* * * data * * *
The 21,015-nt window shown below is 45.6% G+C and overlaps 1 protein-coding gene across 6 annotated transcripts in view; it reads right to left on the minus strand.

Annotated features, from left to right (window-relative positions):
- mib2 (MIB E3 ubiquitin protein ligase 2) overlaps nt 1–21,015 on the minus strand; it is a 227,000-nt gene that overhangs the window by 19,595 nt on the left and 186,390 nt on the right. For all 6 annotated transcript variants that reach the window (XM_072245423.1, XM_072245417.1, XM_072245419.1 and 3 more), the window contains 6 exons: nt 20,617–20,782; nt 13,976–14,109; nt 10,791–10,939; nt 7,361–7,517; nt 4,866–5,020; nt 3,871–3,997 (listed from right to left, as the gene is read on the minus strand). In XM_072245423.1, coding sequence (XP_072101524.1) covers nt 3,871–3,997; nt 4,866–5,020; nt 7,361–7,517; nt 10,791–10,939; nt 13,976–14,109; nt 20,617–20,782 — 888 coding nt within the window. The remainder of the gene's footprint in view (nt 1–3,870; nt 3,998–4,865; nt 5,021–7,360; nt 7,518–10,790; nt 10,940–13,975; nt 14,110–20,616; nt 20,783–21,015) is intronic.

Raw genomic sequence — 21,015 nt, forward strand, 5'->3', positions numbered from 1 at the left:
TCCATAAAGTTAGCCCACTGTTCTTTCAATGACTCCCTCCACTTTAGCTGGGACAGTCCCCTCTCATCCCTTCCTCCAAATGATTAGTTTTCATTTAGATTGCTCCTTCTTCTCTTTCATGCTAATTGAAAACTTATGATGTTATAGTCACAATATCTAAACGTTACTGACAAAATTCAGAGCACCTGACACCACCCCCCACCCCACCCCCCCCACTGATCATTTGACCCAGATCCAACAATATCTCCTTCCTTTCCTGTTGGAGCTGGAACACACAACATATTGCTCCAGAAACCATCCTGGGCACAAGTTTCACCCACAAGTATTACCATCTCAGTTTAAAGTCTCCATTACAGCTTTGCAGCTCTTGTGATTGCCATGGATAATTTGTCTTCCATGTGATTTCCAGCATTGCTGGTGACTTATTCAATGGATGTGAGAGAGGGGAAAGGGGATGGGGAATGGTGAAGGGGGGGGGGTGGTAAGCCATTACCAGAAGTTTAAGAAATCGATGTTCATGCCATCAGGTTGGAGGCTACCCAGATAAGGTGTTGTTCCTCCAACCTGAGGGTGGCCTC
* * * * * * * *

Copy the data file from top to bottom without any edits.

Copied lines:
The 21,015-nt window shown below is 45.6% G+C and overlaps 1 protein-coding gene across 6 annotated transcripts in view; it reads right to left on the minus strand.

Annotated features, from left to right (window-relative positions):
- mib2 (MIB E3 ubiquitin protein ligase 2) overlaps nt 1–21,015 on the minus strand; it is a 227,000-nt gene that overhangs the window by 19,595 nt on the left and 186,390 nt on the right. For all 6 annotated transcript variants that reach the window (XM_072245423.1, XM_072245417.1, XM_072245419.1 and 3 more), the window contains 6 exons: nt 20,617–20,782; nt 13,976–14,109; nt 10,791–10,939; nt 7,361–7,517; nt 4,866–5,020; nt 3,871–3,997 (listed from right to left, as the gene is read on the minus strand). In XM_072245423.1, coding sequence (XP_072101524.1) covers nt 3,871–3,997; nt 4,866–5,020; nt 7,361–7,517; nt 10,791–10,939; nt 13,976–14,109; nt 20,617–20,782 — 888 coding nt within the window. The remainder of the gene's footprint in view (nt 1–3,870; nt 3,998–4,865; nt 5,021–7,360; nt 7,518–10,790; nt 10,940–13,975; nt 14,110–20,616; nt 20,783–21,015) is intronic.

Raw genomic sequence — 21,015 nt, forward strand, 5'->3', positions numbered from 1 at the left:
TCCATAAAGTTAGCCCACTGTTCTTTCAATGACTCCCTCCACTTTAGCTGGGACAGTCCCCTCTCATCCCTTCCTCCAAATGATTAGTTTTCATTTAGATTGCTCCTTCTTCTCTTTCATGCTAATTGAAAACTTATGATGTTATAGTCACAATATCTAAACGTTACTGACAAAATTCAGAGCACCTGACACCACCCCCCACCCCACCCCCCCCACTGATCATTTGACCCAGATCCAACAATATCTCCTTCCTTTCCTGTTGGAGCTGGAACACACAACATATTGCTCCAGAAACCATCCTGGGCACAAGTTTCACCCACAAGTATTACCATCTCAGTTTAAAGTCTCCATTACAGCTTTGCAGCTCTTGTGATTGCCATGGATAATTTGTCTTCCATGTGATTTCCAGCATTGCTGGTGACTTATTCAATGGATGTGAGAGAGGGGAAAGGGGATGGGGAATGGTGAAGGGGGGGGGGTGGTAAGCCATTACCAGAAGTTTAAGAAATCGATGTTCATGCCATCAGGTTGGAGGCTACCCAGATAAGGTGTTGTTCCTCCAACCTGAGGGTGGCCTC